The installer is an important piece and it will have to integrate with or extend the existing WinLibre installer that invokes the installers of the specific packages. I need more information about the operation of the existing installer.
1. How does the installer know what program to invoke when installing a package (setup.exe, install.exe, PackageName_Setup_1.0.0.exe etc)
Should be written in the XML file.
2. How does the installer handle packages that require reboot to complete their installation. I expect the WinLibre installer to register in the Run or RunOnce in the registry, but the installed package will register itself independently and then the WinLibre installer will not know when the installed package is done installing.
The WinLibre installer should wait for every setup to complete : just wait for it’s process to die.
These tools should allow the administrator to edit prepare releases, specify dependencies and upload packages and metadata to the download servers and the update server.
The actual traffic should be measured and/or estimated. I don’t predict any bottleneck that can’t be solved by adding download servers. The load on the update server shouldn’t be too severe. In the remote possibility that it does turn out to be a bottle neck, it should be easy to cluster it also and provide multiple access points to the client (we can always update the client, remember? , plus replicate new releases to multiple update servers.
The automatic notification might be an issue if many users are online. imagine what happens if all client check for updates at 3:00AM. They will all get the notification at the same time and many will start to download the new updates. This will create a peak load on the download servers. There are several solutions to mitigate this risk such as random delays in turning the tray notification or random low frequency check for updates (e.g. no more that once a day at a random hour).
Since WinLibre potentially installs a large number of packages it may be nice to do it in the background in a low priority thread. However, it can’t be completely automatic since most packages require the user to accept their license.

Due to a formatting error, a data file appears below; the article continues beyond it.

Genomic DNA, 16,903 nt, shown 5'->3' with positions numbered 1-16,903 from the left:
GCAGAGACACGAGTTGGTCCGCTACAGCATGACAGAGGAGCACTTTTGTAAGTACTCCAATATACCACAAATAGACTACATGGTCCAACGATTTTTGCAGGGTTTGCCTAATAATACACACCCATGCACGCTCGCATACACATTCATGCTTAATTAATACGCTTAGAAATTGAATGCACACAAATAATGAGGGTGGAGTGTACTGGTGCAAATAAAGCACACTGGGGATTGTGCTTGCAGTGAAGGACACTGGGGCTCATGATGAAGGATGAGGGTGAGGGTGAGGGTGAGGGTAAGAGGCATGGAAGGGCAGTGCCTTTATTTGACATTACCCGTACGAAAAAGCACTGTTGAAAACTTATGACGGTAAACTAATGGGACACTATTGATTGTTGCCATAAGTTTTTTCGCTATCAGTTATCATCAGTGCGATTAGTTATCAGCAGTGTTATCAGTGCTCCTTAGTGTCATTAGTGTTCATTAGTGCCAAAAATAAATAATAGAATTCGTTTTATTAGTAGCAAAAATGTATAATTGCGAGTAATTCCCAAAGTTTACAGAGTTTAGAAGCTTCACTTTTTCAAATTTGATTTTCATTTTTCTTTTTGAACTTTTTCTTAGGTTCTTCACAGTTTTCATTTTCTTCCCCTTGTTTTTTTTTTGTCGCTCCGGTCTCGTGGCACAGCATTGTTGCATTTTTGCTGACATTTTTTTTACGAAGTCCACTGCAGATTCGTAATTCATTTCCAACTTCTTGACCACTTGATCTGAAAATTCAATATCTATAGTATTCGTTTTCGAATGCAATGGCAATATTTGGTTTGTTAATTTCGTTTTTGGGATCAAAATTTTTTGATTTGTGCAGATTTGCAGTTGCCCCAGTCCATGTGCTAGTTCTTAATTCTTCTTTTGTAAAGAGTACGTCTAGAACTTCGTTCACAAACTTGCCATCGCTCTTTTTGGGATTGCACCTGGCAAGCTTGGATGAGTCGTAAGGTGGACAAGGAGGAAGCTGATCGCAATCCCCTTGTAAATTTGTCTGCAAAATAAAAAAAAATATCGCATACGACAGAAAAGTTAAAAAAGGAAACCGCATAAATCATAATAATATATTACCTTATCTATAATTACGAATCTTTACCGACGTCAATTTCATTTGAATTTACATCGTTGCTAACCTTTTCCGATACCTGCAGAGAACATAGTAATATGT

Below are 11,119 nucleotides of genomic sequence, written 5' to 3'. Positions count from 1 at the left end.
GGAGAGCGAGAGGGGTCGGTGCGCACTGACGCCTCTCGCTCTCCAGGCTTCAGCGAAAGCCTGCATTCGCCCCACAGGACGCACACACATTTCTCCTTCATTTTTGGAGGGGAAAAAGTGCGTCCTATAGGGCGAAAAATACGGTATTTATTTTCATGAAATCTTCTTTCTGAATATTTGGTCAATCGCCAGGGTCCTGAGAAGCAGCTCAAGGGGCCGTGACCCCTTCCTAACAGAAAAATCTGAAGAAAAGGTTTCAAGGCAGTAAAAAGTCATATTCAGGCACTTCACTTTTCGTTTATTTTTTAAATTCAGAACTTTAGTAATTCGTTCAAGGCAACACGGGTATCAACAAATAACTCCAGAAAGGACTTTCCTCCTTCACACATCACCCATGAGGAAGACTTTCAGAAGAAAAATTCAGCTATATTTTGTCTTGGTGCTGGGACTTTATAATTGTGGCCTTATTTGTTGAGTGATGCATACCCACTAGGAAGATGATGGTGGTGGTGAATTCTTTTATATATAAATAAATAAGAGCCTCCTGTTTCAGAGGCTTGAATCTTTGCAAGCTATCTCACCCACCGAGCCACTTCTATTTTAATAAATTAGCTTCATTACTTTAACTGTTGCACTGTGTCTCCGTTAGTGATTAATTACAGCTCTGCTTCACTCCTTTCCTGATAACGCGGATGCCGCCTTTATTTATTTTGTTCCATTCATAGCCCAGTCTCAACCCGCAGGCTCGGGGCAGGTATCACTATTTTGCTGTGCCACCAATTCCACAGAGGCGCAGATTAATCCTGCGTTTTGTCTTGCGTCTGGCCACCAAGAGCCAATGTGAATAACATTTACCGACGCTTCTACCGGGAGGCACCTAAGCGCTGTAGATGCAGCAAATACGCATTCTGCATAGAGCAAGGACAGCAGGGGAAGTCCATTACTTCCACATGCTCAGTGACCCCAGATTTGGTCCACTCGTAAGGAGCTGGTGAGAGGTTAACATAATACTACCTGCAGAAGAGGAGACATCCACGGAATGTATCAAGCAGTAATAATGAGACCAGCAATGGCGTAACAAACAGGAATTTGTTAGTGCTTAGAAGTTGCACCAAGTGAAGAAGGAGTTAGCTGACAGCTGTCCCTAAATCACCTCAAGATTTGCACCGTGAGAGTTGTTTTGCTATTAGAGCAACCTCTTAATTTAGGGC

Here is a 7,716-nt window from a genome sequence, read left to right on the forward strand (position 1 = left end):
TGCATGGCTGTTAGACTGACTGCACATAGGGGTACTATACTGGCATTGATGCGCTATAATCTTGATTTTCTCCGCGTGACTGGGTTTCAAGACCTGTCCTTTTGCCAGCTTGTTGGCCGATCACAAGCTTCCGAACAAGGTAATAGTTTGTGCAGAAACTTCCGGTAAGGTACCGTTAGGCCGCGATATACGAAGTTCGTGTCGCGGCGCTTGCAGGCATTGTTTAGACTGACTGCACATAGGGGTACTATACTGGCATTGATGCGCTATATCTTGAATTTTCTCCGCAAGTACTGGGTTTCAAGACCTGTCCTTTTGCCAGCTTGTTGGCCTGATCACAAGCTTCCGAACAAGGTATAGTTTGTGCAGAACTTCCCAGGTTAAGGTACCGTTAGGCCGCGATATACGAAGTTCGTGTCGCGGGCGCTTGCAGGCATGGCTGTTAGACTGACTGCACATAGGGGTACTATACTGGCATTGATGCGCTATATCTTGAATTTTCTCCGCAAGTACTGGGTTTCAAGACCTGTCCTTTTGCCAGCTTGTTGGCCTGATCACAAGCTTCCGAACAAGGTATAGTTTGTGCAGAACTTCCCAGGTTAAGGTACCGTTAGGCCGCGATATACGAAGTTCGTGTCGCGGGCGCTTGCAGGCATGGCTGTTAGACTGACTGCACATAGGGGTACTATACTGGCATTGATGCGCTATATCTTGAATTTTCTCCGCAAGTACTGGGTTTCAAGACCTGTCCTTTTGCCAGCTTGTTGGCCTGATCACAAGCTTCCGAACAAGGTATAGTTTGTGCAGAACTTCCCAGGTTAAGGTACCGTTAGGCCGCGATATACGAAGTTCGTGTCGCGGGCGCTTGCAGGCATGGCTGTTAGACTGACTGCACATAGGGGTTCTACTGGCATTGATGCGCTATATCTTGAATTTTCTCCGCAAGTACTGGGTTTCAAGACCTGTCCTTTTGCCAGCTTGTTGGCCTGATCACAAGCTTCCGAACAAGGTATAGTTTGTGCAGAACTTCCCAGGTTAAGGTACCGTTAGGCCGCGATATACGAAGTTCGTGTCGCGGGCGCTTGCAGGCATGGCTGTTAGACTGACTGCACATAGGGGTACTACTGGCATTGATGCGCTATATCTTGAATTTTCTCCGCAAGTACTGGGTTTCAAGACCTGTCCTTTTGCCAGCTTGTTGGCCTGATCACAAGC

We probably can preprocess user acceptation and lauch setups silently.
Security should be taken into account. One scenario is that WinLibre suddenly discovers that they inadvertantly released a package with a security valnerability. It is crucial to resolve the issue as soon as possible. One way to handle it is to release a regular update that solves the problem, but since the users control the actual installation it may not guarantee the safety of the users. This is a policy call of course, but here are two technical solutions:
automatic update simply solves the issue ( e.g. installs a patch, or uninstalls a malicious component) without user intervention and simply notifies the user about the action that was taken and why. There are issues if the rouge program is running and keeping its files open.
The update client will be launched automatically and will require the user to update or uninstall rouge packages. There are problems here also if the user doesn’t cooperate
Server authentication may be necessary, so the client can verify that it is really talking to a WinLibre server and no one hijacked it and try to install some malware on their systems.
Client authentication may be required, so the server can reduce denial of service attack by fake clients.
The roadmap is divided into two phases. Phase 1 is a must have and contains essential features. Every feature in phase 1 must be completed in order to perform the most rudimentary update. Phase 2 contain features that are still important for solid updater, but can be added later as part of an update. That’s the nice thing about an updater - once it works you can always update everything
None. We’ll see how it goes in a true agile programming fashion